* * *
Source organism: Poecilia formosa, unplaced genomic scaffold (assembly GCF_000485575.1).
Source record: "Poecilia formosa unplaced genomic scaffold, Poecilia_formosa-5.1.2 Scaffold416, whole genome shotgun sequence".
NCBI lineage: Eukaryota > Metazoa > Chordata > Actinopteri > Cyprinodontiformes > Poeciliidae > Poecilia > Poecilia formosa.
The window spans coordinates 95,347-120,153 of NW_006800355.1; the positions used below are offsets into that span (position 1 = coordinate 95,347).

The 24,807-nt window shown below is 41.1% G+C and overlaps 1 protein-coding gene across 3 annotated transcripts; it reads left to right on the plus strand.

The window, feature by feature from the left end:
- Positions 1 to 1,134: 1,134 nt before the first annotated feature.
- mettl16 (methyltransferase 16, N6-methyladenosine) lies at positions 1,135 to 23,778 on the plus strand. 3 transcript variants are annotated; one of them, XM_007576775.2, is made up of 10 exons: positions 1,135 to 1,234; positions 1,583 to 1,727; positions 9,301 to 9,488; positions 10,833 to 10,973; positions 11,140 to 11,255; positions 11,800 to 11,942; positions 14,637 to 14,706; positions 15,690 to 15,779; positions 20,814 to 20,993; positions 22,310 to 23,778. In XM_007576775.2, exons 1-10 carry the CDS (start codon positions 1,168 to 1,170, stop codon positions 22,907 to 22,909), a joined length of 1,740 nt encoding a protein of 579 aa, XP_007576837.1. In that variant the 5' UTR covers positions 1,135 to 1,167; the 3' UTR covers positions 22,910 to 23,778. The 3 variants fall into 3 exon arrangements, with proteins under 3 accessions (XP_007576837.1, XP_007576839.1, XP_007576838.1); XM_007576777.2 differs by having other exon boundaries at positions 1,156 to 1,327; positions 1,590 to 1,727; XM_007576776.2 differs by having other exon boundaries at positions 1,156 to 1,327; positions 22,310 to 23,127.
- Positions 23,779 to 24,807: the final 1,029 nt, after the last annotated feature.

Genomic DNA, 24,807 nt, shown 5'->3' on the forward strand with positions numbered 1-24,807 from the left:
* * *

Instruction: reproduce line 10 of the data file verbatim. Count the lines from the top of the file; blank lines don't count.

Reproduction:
Genomic DNA, 24,807 nt, shown 5'->3' on the forward strand with positions numbered 1-24,807 from the left: